Role of Esophageal Metal Stents Placement and Combination Therapy in Inoperable Esophageal Carcinoma: A Systematic Review and Meta-analysis

Andrew Lai*, Seth Lipka, Ambuj Kumar, Sajiv Sethi, David Bromberg, Nanxing Li, Huafeng Shen, Lilia Stefaniwsky, Patrick Brady

*Corresponding author for this work

Research output: Contribution to journalArticlepeer-review

24 Scopus citations


Introduction: More than 50% of patients with esophageal cancer already have inoperable disease at the time of diagnosis. Controversy surrounds the outcomes of patients with advanced esophageal cancer who receive palliative care by either stent alone or stent plus an additional modality. We set out to perform a systematic review and meta-analysis of studies assessing the use of metal stents as treatment options for symptomatic improvement, survival, and adverse events. Methods: We searched Embase, MEDLINE, and the Cochrane Central Register of Controlled Trials (CENTRAL) from inception until January 14, 2016, as well as other databases for randomized controlled trials (RCTs) comparing esophageal stent versus either esophageal stent plus brachytherapy, radiotherapy, or chemotherapy. For quality assurance purposes throughout the systematic review, multiple independent extractions were performed, and the process was executed as per the standards of the Cochrane collaboration. Primary outcomes were mean change in dysphagia score, overall survival, and quality of life. Secondary outcomes were adverse events including fever, severe pain, aspiration, fistula, stent migration, perforation, and restenosis. Results: Eight RCTs enrolling 732 patients were included with three distinct comparisons: stents combination therapy vs stents alone (5 studies, n = 417), stents alone versus brachytherapy alone (2 studies, n = 274), and stents + brachytherapy vs brachytherapy alone (1 study, n = 41). Stents combination therapy was defined as stents plus radiotherapy, chemotherapy, or both. Mean change in dysphagia scores favored stents combination therapy versus stents alone, and the effect was seen in patients surviving longer than 3 months. Stents combination therapy was also associated with a more favorable overall survival. The risks of stent migration, aspiration pneumonia, and restenosis were lower in the stents combination group compared to stents alone, while the risks of severe pain, hemorrhage, and fistula formation were higher. Changes in dysphagia scores and overall survival did not differ significantly in the brachytherapy-alone vs stents-alone comparison. The risk of fistula formation and hemorrhage were higher in the stents-alone group, while the risk of perforation was lower, compared to brachytherapy alone. Quality of life improvements were seen in all treatment groups, but were not pooled in analysis due to differing methods of measurement. Discussion: While there appears to be no immediate short-term differences, those who live longer than 3 months experience a significant improvement in dysphagia score using a stents combination therapy approach vs stents alone. The combination therapy significantly improves the overall survival as well as showed improvements in quality of life scores. Larger randomized controlled trials are needed to assess improvements in dysphagia score, overall survival, quality of life, and adverse events.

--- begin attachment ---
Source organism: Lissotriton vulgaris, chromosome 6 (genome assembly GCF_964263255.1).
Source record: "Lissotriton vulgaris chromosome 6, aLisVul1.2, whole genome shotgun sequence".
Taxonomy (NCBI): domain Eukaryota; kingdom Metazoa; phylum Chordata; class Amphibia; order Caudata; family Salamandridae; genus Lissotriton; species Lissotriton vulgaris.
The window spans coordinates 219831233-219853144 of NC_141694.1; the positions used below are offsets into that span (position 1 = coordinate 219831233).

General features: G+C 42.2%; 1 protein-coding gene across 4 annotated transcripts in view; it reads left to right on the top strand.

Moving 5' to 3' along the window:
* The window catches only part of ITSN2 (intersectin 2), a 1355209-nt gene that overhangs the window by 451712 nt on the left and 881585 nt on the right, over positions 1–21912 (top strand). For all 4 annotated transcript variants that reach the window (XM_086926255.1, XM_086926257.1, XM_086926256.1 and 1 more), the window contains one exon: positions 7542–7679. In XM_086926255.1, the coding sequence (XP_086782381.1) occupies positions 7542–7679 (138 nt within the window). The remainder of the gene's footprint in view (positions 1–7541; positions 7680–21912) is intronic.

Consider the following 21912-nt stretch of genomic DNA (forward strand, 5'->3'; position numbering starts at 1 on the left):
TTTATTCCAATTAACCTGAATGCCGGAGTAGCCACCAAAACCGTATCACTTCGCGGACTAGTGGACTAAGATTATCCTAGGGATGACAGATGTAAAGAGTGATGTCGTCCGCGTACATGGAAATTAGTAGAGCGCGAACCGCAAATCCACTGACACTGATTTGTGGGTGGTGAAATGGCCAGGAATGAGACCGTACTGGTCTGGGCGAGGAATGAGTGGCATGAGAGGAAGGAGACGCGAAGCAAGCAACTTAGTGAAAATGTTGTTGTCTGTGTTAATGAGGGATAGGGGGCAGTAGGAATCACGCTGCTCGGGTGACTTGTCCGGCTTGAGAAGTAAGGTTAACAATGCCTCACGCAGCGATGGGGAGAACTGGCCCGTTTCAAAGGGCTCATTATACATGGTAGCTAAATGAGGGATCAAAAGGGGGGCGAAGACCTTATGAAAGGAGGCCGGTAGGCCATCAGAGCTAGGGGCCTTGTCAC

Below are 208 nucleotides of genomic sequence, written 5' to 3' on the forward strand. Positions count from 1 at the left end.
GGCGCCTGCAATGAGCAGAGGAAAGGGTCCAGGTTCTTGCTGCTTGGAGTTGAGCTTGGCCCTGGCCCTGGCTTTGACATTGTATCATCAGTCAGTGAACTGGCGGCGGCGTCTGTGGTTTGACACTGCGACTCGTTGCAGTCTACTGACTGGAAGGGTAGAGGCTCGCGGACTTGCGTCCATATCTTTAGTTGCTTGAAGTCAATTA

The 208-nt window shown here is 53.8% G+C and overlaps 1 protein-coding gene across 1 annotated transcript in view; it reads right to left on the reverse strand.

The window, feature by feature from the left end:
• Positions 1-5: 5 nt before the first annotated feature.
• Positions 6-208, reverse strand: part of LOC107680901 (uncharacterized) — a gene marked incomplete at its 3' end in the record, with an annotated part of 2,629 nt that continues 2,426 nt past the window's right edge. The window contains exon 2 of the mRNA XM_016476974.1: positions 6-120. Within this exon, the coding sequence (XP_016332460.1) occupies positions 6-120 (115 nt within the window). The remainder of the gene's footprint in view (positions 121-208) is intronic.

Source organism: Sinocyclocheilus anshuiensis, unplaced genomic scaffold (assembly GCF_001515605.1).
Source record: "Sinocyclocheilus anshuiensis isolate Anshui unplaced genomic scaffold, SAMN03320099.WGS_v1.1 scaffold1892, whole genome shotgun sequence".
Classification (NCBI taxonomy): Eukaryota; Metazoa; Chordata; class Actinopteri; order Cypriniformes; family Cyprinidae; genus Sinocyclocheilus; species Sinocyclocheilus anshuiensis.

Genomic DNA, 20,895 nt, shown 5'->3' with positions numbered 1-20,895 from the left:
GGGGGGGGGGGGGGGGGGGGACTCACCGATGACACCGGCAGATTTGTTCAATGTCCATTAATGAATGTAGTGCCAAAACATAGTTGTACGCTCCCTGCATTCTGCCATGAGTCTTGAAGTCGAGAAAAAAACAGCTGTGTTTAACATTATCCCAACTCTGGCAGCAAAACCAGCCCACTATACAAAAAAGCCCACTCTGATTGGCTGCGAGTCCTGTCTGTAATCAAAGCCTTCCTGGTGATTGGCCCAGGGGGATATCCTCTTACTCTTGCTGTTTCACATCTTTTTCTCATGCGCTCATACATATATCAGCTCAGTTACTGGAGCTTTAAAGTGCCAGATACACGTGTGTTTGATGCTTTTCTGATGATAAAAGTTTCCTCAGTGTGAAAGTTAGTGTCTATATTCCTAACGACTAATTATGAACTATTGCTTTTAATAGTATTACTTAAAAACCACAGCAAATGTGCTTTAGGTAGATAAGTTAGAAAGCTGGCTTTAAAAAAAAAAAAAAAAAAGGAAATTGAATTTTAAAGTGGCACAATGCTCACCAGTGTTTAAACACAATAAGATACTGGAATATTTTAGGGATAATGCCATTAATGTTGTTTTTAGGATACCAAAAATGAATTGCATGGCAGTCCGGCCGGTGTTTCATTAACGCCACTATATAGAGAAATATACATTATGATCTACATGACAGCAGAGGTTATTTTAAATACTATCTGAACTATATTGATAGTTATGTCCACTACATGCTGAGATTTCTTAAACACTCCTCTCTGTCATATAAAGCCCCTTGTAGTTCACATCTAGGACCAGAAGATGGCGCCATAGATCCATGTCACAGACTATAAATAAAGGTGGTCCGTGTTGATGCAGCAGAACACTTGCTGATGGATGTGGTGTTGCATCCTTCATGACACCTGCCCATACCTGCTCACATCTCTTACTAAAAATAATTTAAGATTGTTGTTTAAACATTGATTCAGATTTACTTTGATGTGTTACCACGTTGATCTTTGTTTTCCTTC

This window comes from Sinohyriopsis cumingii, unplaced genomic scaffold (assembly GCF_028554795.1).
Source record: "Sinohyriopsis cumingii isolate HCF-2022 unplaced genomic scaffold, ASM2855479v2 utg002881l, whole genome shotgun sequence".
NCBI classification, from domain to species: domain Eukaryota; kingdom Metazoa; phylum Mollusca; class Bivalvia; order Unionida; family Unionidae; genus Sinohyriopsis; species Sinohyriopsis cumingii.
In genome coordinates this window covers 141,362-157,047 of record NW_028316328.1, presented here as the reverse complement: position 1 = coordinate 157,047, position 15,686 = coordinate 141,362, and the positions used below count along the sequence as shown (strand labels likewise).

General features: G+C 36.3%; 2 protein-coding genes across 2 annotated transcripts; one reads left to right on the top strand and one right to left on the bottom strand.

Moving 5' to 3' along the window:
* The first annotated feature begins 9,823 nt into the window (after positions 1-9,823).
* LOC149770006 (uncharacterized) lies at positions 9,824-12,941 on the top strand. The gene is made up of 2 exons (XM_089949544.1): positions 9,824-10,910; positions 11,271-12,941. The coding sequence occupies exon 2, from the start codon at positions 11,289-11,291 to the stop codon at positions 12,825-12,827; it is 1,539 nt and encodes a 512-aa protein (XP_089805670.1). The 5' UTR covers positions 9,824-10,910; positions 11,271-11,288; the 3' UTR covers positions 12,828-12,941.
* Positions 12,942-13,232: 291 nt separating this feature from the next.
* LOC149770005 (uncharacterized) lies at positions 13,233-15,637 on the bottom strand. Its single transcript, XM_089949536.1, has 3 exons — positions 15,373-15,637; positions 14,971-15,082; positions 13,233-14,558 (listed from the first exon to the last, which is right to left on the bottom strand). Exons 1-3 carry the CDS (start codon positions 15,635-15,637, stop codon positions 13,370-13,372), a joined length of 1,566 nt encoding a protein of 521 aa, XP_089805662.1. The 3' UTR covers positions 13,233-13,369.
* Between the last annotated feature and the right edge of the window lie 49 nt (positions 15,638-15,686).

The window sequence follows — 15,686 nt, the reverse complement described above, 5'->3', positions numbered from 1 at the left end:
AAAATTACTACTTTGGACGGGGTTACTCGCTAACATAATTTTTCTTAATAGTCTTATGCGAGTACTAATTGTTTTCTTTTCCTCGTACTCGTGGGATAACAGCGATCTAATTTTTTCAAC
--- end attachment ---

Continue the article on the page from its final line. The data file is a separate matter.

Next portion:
Original languageEnglish (US)
Pages (from-to)1025-1034
Number of pages10
JournalDigestive diseases and sciences
Issue number4
StatePublished - Apr 1 2018
Externally publishedYes


  • Brachytherapy
  • Inoperable esophageal carcinoma
  • Meta-analysis
  • Radiotherapy
  • Stents

ASJC Scopus subject areas

  • Gastroenterology
  • Physiology


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